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April 15, 2024

RIDES v. Edgar Co. – What really happened in the Courtroom –

By John Kraft & Kirk Allen

On January 25, 2017


We will cover several issues in this article, starting with what was reported in the local paper:

Prairie Press (PP):. . . [Plaintiff’s attorney said] and the transfer was on track until the Edgar County Watchdogs claimed the money belonged to the county and cannot be transferred to RIDES. . .

TRANSCRIPT (page 15): “. . . all of a sudden it’s some time in 2015 counsel for RIDES received either a letter or an email saying that there might be some issues with appropriating those funds due to knowledge that was brought to them by a local watchdog group. . .”

ECWd:  While we appreciate being named, by name, but the fact is the attorney for RIDES did not mention us by name in the court records as was reported by the PP. Yes, we were the ones that brought it to the county board’s attention, however, contrary to the RIDES attorney’s insinuation, we did not bring the issue up in 2015, we brought it up during county board meetings in 2013, 2014, 2015, and 2016.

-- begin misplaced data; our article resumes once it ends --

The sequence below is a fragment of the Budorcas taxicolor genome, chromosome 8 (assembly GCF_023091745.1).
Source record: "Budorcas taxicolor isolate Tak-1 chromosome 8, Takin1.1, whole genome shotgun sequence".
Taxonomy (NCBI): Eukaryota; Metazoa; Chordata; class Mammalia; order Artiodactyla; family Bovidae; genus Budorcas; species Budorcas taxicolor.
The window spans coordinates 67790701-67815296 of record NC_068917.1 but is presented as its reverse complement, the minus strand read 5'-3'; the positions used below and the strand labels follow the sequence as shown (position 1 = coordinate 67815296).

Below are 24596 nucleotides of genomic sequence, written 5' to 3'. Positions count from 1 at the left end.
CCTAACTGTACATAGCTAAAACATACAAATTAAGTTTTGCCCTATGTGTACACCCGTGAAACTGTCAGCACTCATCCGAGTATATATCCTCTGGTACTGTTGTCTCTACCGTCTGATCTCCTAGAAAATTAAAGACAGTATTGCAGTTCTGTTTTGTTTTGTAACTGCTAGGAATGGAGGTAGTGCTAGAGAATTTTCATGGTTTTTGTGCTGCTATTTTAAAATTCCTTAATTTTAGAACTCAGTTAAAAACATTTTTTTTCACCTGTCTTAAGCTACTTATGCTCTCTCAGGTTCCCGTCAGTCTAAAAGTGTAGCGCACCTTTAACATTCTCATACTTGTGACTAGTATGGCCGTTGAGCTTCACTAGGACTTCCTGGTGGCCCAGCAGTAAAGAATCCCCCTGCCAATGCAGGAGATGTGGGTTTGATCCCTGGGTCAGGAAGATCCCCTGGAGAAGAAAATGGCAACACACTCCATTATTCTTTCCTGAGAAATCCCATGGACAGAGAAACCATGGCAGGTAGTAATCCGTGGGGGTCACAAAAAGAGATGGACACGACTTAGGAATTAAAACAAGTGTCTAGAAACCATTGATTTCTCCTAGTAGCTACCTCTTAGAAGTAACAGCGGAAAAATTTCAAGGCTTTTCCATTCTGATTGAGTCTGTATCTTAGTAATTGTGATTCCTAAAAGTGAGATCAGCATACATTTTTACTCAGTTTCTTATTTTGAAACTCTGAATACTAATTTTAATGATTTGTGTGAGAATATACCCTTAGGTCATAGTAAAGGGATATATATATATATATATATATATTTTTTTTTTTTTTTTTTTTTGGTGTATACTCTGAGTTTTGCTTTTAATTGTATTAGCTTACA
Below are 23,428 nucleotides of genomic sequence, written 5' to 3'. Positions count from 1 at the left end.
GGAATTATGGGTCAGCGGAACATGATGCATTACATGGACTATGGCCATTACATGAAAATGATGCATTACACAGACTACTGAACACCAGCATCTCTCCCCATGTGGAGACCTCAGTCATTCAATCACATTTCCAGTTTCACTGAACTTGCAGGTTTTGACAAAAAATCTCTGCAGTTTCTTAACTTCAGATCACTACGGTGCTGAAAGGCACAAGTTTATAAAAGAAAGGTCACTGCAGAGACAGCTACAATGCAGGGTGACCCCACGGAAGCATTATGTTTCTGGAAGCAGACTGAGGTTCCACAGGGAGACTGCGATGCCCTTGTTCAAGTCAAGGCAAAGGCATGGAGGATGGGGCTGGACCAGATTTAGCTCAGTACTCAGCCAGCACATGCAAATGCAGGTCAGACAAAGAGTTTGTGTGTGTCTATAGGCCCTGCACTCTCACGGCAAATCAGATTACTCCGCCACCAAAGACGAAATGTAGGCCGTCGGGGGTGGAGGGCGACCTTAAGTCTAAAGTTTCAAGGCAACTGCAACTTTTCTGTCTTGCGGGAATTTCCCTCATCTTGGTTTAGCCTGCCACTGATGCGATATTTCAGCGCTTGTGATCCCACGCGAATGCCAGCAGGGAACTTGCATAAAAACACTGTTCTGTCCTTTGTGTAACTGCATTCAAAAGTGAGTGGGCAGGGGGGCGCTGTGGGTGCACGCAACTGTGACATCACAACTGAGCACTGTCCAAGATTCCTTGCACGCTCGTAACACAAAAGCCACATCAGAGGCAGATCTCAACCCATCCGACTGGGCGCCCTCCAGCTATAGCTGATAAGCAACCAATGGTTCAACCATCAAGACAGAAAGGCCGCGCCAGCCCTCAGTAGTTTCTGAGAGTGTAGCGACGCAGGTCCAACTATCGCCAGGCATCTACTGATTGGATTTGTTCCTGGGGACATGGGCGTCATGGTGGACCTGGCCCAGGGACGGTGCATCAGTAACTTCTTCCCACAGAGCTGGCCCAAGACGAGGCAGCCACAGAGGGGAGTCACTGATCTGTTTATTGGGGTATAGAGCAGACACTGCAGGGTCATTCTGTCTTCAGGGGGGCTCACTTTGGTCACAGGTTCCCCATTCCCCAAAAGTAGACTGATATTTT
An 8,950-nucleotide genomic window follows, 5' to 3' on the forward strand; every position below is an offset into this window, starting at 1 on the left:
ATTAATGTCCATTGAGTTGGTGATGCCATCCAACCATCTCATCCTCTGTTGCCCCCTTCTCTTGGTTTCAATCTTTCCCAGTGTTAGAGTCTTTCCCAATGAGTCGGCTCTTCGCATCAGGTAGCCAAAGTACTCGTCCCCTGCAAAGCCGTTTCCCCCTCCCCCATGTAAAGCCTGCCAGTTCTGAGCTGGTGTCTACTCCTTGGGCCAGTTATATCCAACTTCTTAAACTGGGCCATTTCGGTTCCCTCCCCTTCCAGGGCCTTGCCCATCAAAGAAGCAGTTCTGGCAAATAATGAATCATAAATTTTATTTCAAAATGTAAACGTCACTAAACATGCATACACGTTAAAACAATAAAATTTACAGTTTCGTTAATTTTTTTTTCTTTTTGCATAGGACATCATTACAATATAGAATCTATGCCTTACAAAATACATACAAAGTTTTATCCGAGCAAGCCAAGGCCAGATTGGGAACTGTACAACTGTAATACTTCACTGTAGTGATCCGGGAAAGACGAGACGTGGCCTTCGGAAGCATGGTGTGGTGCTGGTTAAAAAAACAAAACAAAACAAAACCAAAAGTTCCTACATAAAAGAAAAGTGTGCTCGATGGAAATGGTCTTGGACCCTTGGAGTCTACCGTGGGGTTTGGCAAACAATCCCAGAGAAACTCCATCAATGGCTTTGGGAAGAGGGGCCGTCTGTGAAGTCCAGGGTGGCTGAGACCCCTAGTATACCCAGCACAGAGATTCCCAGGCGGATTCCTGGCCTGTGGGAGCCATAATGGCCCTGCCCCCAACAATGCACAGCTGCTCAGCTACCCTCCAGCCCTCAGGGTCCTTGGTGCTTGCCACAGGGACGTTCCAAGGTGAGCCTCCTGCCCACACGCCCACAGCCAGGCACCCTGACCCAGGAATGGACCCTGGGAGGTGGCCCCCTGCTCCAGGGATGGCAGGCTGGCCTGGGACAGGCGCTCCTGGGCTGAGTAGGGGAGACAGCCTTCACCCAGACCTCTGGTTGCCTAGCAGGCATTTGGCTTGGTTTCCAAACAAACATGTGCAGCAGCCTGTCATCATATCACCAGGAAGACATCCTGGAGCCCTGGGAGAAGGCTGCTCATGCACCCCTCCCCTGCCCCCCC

As a matter of fact, the Director of RIDES was at the meeting on June 17, 2013, when we brought the issue of disposition of the remaining funds to the county board (see approx. 2:45 in this video). We quoted the statute and where it directed the remaining funds to go – so RIDES knew all along we opposed this.

PP: “. . .the Judge said the county does have the authority to direct the transfer of money from one mass transit district to another.” – “”That can happen,” said Glenn. . .”